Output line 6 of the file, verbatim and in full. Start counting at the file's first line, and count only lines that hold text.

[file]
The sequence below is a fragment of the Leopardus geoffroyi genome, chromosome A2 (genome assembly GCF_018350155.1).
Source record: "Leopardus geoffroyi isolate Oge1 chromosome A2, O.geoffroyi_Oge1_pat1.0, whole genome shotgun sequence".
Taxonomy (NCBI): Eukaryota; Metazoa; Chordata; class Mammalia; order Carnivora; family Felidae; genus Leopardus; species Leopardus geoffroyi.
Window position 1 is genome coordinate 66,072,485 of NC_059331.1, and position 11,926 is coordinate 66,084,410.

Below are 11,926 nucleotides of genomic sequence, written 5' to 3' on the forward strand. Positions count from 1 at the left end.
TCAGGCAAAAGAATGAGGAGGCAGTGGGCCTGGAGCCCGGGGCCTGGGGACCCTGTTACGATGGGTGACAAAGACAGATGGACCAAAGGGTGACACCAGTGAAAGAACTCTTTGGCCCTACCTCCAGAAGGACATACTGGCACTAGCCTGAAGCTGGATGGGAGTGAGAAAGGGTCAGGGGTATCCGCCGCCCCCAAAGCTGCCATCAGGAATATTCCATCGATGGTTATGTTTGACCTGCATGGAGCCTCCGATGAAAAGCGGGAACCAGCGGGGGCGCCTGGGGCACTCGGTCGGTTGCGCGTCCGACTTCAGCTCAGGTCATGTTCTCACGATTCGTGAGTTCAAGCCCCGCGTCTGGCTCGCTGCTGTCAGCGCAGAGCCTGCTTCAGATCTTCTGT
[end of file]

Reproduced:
TCAGGCAAAAGAATGAGGAGGCAGTGGGCCTGGAGCCCGGGGCCTGGGGACCCTGTTACGATGGGTGACAAAGACAGATGGACCAAAGGGTGACACCAGTGAAAGAACTCTTTGGCCCTACCTCCAGAAGGACATACTGGCACTAGCCTGAAGCTGGATGGGAGTGAGAAAGGGTCAGGGGTATCCGCCGCCCCCAAAGCTGCCATCAGGAATATTCCATCGATGGTTATGTTTGACCTGCATGGAGCCTCCGATGAAAAGCGGGAACCAGCGGGGGCGCCTGGGGCACTCGGTCGGTTGCGCGTCCGACTTCAGCTCAGGTCATGTTCTCACGATTCGTGAGTTCAAGCCCCGCGTCTGGCTCGCTGCTGTCAGCGCAGAGCCTGCTTCAGATCTTCTGT